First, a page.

Finally over the line

Pakistan rock the old school with much of their approach to Test cricket and indeed their unusually long tail is a classic example of their vive le vintage style. From 175-6 to 208 all out – their bowlers couldn’t undo the rare mess that their top six had left them in.

43.5 overs later and the West Indies nightmarish tour of the UAE, which had seen defeats in all formats and all matches (until now) could be somewhat forgotten as they finally had something to celebrate. The three headless run outs, two in hot pursuit of a win in the first Test, and the other being Bishoo’s refusal to surrender his wicket for Brathwaite in a dire situation in the 2nd Test were now water under the bridge.

However they didn’t make it easy. Oh boy! They offered two chances early to the slip cordon that were grassed and later fell foul of Yasir, who set the cat amongst the pigeons. Leon Johnson swivelled for an ugly pull and was trapped dead in front and Samuels, the team’s most senior head, a man who has played 71 tests and scored nearly 4000 runs then decided to take him on down the track and subsequently miscued a hoick to leave 23-year-old Brathwaite to deliver the Windies from the ashes once again.

Brathwaite has been the bedrock; the resistance to the cluster of seismic ruptures that occur within this brittle batting line-up. His composure and sumptuous stroke play has seen him carry not only his bat, but his side to a rare Test victory. He is the vital piece in the West Indian’s Test puzzle.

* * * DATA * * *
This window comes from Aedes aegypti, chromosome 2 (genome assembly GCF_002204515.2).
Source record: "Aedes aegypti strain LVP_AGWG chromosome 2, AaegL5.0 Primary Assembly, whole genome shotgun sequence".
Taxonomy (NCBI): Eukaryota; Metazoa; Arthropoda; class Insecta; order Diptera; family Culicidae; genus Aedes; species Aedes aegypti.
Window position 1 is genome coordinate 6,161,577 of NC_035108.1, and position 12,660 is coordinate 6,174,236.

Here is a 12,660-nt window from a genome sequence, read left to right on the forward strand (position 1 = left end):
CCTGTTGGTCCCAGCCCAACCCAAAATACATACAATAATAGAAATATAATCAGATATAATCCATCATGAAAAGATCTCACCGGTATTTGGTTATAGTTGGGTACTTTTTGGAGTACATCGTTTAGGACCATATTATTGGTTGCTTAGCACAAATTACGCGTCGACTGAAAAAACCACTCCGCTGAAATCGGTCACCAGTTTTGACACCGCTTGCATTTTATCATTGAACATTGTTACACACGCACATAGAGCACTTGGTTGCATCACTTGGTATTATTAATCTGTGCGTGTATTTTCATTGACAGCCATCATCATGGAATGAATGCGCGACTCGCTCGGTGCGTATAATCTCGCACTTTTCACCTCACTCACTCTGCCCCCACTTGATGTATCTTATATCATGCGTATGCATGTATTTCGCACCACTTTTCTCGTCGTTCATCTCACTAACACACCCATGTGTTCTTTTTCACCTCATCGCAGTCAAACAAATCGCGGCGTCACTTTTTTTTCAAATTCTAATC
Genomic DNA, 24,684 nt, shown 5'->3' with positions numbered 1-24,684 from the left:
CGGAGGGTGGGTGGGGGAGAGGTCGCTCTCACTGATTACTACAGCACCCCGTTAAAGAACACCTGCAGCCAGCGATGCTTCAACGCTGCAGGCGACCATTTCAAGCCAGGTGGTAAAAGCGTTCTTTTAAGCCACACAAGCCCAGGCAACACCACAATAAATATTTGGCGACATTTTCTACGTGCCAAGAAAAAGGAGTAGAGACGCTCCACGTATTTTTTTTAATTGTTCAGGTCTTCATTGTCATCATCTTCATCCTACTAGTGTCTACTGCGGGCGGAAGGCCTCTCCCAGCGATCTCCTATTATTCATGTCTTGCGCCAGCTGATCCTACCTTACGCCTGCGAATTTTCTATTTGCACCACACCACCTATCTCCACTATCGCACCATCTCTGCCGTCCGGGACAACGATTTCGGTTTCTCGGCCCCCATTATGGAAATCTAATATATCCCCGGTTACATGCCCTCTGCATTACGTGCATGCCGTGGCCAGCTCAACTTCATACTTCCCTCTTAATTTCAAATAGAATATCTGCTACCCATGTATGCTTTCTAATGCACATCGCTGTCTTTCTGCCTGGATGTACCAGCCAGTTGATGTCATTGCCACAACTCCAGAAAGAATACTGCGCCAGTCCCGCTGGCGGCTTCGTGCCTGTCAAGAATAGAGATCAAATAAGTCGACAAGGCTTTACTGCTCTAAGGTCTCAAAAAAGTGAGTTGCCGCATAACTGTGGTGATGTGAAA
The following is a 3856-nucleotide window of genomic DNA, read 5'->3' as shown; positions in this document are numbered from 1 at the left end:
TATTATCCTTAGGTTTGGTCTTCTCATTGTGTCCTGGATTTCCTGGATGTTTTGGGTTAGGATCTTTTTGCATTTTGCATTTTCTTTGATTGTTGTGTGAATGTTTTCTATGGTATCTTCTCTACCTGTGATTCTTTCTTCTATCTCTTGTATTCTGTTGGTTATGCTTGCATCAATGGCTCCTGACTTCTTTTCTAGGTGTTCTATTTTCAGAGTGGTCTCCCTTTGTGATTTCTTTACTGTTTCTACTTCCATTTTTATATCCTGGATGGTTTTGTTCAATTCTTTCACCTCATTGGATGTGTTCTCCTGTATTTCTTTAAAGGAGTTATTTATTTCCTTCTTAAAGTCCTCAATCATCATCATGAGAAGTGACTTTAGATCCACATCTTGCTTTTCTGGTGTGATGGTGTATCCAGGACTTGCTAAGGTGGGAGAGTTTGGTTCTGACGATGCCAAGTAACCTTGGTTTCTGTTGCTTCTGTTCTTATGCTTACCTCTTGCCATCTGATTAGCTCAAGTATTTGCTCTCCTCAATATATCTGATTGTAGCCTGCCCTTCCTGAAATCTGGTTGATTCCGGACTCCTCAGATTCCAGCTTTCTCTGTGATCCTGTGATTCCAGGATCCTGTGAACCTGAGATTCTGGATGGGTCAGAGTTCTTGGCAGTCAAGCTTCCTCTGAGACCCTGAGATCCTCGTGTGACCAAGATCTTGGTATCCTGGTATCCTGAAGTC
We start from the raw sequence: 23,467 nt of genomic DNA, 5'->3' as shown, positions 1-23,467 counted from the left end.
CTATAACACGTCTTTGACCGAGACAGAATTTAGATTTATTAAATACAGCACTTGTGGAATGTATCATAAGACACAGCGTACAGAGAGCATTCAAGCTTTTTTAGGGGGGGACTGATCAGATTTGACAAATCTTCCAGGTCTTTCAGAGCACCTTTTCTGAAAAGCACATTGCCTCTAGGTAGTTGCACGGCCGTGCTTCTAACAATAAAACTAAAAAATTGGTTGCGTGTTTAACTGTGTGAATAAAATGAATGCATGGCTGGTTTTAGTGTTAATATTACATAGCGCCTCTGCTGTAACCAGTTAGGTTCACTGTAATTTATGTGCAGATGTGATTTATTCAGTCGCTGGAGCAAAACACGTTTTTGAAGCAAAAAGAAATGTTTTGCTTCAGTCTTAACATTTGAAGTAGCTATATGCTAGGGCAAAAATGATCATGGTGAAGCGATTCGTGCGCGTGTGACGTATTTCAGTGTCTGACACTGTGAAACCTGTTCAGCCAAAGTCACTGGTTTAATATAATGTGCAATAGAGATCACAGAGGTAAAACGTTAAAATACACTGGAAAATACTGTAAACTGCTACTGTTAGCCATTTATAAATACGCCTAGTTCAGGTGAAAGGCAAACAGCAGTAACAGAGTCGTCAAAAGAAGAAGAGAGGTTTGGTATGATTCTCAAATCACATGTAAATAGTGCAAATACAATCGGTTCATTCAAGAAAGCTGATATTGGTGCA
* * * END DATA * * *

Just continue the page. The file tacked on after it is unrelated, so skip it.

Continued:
Facts in context for the West Indies

Scraps of pride have been salvaged as the West Indies have managed to claw a Test back against Pakistan, concluding their tour of the sub-continent with a 2-1 series defeat. Kraigg Brathwaite became just the 51st cricketer in Test history to carry his bat through a Test innings and the first opener to remain not out in both innings of a Test for a match winning harvest of 202 runs.

They however are spared complete humiliation, avoiding a clean sweep of white washes across the three formats in the UAE. 0-2, 0-3 and 1-2 – the solitary snake eye is better than no die at all.

Their win in the third Test at Sharjah marks just the fourth time that Pakistan have been beaten in the UAE in 24 Test matches – needless to say, one of the stingiest home records of any Test nation, second only to India since 2010/11.

Now these scraps are indeed the leftovers of leftovers; a half eaten boxing day turkey sandwich or a pastry that has been left out for a few days, but a Test win is something to herald and they truly deserved it. Although while there were certainly outstanding performances; skipper Jason Holder recording his first five-wicket haul, Bishoo being his usual wiley self and Brathwaite with two knocks that couldn’t be rivalled throughout the entirety of the contest, there are plenty of issues for the Caribbean outfit to work on.

The top order looks as reliable as the current value of the pound, the fast bowlers are too easily thrown off their rhythm and they still don’t truly know how to win – Pakistan handed them several Mulligans along the way and so the question becomes: Does this match provide them with enough confidence to kick on?

It’s true what they say in that you have to learn how to crawl before you can walk. Today the West Indies can say they are on their feet but they are yet to take a convincing step.